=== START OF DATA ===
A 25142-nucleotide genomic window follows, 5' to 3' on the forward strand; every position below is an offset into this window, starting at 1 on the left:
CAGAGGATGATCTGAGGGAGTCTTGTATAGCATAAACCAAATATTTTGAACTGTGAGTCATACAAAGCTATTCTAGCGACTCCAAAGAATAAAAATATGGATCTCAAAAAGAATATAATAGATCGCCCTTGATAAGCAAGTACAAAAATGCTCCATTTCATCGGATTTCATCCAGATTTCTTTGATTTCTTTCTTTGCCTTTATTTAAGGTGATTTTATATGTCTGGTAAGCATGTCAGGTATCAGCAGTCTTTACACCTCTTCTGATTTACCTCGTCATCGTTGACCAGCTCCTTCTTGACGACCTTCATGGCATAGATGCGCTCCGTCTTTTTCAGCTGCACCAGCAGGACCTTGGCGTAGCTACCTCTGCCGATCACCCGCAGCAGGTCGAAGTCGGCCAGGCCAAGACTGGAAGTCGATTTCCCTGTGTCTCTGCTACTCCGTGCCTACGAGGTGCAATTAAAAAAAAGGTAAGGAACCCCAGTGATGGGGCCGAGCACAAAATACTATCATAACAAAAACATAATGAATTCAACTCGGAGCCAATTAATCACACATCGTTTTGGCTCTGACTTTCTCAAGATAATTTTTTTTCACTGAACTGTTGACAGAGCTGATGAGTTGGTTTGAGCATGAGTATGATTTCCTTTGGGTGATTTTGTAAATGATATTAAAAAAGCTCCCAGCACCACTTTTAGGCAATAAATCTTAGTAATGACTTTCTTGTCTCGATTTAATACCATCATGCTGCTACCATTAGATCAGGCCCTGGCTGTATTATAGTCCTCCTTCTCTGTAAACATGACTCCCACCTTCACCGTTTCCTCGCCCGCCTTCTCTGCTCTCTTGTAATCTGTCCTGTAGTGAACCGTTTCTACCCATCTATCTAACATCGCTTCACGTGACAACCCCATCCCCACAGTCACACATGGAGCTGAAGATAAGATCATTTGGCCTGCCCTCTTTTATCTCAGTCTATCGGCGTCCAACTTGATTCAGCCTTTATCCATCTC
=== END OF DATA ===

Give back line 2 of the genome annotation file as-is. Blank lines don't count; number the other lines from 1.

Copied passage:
CAGAGGATGATCTGAGGGAGTCTTGTATAGCATAAACCAAATATTTTGAACTGTGAGTCATACAAAGCTATTCTAGCGACTCCAAAGAATAAAAATATGGATCTCAAAAAGAATATAATAGATCGCCCTTGATAAGCAAGTACAAAAATGCTCCATTTCATCGGATTTCATCCAGATTTCTTTGATTTCTTTCTTTGCCTTTATTTAAGGTGATTTTATATGTCTGGTAAGCATGTCAGGTATCAGCAGTCTTTACACCTCTTCTGATTTACCTCGTCATCGTTGACCAGCTCCTTCTTGACGACCTTCATGGCATAGATGCGCTCCGTCTTTTTCAGCTGCACCAGCAGGACCTTGGCGTAGCTACCTCTGCCGATCACCCGCAGCAGGTCGAAGTCGGCCAGGCCAAGACTGGAAGTCGATTTCCCTGTGTCTCTGCTACTCCGTGCCTACGAGGTGCAATTAAAAAAAAGGTAAGGAACCCCAGTGATGGGGCCGAGCACAAAATACTATCATAACAAAAACATAATGAATTCAACTCGGAGCCAATTAATCACACATCGTTTTGGCTCTGACTTTCTCAAGATAATTTTTTTTCACTGAACTGTTGACAGAGCTGATGAGTTGGTTTGAGCATGAGTATGATTTCCTTTGGGTGATTTTGTAAATGATATTAAAAAAGCTCCCAGCACCACTTTTAGGCAATAAATCTTAGTAATGACTTTCTTGTCTCGATTTAATACCATCATGCTGCTACCATTAGATCAGGCCCTGGCTGTATTATAGTCCTCCTTCTCTGTAAACATGACTCCCACCTTCACCGTTTCCTCGCCCGCCTTCTCTGCTCTCTTGTAATCTGTCCTGTAGTGAACCGTTTCTACCCATCTATCTAACATCGCTTCACGTGACAACCCCATCCCCACAGTCACACATGGAGCTGAAGATAAGATCATTTGGCCTGCCCTCTTTTATCTCAGTCTATCGGCGTCCAACTTGATTCAGCCTTTATCCATCTC